Joel Edgerton directs Lucas Hedges, Nicole Kidman and Russell Crowe in a true-life drama.
“The Truth Cannot be Converted”.
So goes the tagline for the new film Boy Erased. Being that it’s the most heavy handed aspect of this critic’s entire Boy Erased experience, the line can only be considered an ugly failure.
Fortunately, the same can in no way be said for the film itself. Being only the second feature directed by Joel Edgerton, Boy Erased is a sure-handed work of atmospheric subtlety. Adapting Garrard Conley’s true-life memoir, Boy Erased: A Memoir of Identity, Faith and Family, about his experience with gay conversion therapy and struggles with his Baptist preacher father (Russell Crowe, surprisingly heavyset) and compliant mother (a strongly wigged Nicole Kidman), the film goes about its business in a dark, earthy, and moody way.
Emerging young star Lucas Hedges (Manchester by the Sea, Lady Bird) plays Conley surrogate Jared, a well mannered older teenager and only child who’s not looking for any trouble. Hedges does an exceptional job of carrying the film, portraying a vulnerable every-kid on the cusp of becoming a grown-up. He’s inherently like-able, owning the screen in a generous manner. Were it not for the delicacy and heart in his performance, Boy Erased simply wouldn’t work. It helps, though, to have fully committed supporting actors all around him, foremost including Kidman and Crowe. Both are firmly working in “Best Actress/Actor in a Supporting Role” territory, evocative and ever-conflicted. It is a credit to them, as we find ourselves careening into the 2018/19 film awards season, that such a brass ring grab doesn’t occur until after the credits have rolled.
When Jared is made to reveal his homosexuality to his devout parents, he compliantly goes in for “the treatment”. The conversation center - it too fundamentally religious - isn’t around the corner. Jared and his tightly wound mother travel far to get there, staying in hotels and whatnot along the way. Things remain amicable between them, even as she hands him over to shockingly rigid strangers. “If you need anything, just call”, she says to him. She is tersely informed in no uncertain terms that Jared is to have no outside with the outside world until further notice. His phone is taken away, his notebooks and journals confiscated regularly to be “checked”. The “patients” aren’t even allowed to go to the bathroom without a chaperone. The place is a bad scene, to be sure. His mother may sense that something isn’t right here, but nevertheless off she goes.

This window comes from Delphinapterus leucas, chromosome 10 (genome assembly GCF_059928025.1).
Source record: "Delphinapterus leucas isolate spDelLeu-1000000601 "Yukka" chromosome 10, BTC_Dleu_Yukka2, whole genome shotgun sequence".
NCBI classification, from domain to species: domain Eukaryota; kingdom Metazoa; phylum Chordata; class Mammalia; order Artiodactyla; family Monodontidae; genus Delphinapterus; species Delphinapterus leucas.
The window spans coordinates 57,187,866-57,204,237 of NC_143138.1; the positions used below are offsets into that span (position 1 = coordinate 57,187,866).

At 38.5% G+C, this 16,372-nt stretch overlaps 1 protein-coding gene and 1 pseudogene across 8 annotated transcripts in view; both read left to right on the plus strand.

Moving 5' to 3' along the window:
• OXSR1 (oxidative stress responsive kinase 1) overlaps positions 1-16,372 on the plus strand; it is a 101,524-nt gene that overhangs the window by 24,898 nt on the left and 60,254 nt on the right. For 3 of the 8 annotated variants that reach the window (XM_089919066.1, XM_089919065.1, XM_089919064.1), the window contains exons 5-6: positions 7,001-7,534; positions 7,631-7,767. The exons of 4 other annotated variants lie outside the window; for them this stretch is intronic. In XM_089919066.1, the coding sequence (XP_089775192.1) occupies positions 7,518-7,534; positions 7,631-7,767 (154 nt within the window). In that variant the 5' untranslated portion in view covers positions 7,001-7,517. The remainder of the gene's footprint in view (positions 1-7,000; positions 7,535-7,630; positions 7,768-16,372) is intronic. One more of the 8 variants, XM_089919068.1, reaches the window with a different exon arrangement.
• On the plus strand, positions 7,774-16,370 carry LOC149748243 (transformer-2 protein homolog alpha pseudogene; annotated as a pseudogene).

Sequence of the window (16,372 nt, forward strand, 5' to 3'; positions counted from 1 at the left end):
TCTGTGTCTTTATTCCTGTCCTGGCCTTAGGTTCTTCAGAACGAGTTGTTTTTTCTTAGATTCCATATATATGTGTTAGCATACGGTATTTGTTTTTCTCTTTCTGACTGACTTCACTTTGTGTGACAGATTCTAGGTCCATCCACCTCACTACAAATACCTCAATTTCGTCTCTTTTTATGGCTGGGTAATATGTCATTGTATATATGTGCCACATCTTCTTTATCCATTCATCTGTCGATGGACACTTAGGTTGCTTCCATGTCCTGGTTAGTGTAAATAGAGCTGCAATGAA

Once in the clutches of the would-be re-programmers (led by a no-nonsense man called Victor Sykes, played by Joel Edgerton), Jared, unsurprisingly, finds only more loneliness and inner conflict. Not all that much of the actual group therapy is shown, although it feels like Jared’s time there spans the majority of the film. There are college flashbacks, and even super-8 footage of toddler Jared at the film’s very beginning. Common personhood is what Edgerton is aiming to communicate; Jared’s family, academic, and church lives are identifiable, even what many would consider “ordinary”. It’s pretty obvious that on one hand, Boy Erased’s intended audience, to some degree, are parents who might recognize their own offspring in Jared.
While Boy Erased makes its stand and channels its message with far more nuance and righteous subtlety than, say, the foster parenting screed Instant Family, one can understand any conceivable frustration the film might kindle within the gay community. Boy Erased, though detailing a gay main character’s story, could be, nonetheless, faulted as another “straight-ified” version of an inherently homosexual experience. Not only is gay intimacy underplayed on screen, the main character goes so far as to claim having lived a life of innocent celibacy, even when he shares a bed with another guy of the same persuasion. That is, with the exception of when he’s the victim of a horrific male on male rape, which is depicted. Consequently, then, it’s not a stretch to convict Boy Erased of muddying and corroding the physicality of the same-sex intimacy at the very core of the story’s intended issues.
Intended to take on the long-standing antagonism between fundamentalist Christianity and homosexuality, Edgerton has followed through with a plenty-approachable, inherently non-confrontational film. In turn, though, it’s also a tad languid, and not as convicting as some might wish. Crowe’s pious character, Jared’s father, in a movie like this is naturally doomed to if not failure, at least a certain humbling in his efforts to have his son “deprogrammed”. Therefore, the sympathetic manner in which he’s written is something of s surprise. Some may call it kid-gloves, others will call it tolerant. And, then there are those that would claim that the foundations of the man’s faith, the beliefs that he’s so stridently followed to this place, are given the short shrift. “Truth cannot be converted”, they might claim.
Which begs the question, will anyone be converted in their thinking by Boy Erased? Only time will tell. The film itself is a tough sell made tougher by its own self-righteous tagline. But, taglines come and go. They can be, and often are, erased. The film, however, is more or less forever. However this character study may play as, it is most assuredly not a blunt polemic. Boy Erased may be many things to many people, though for this critic, it manages to walk its line quite competently in terms of style and aesthetic. As a filmic experience, Boy Erased is true to itself.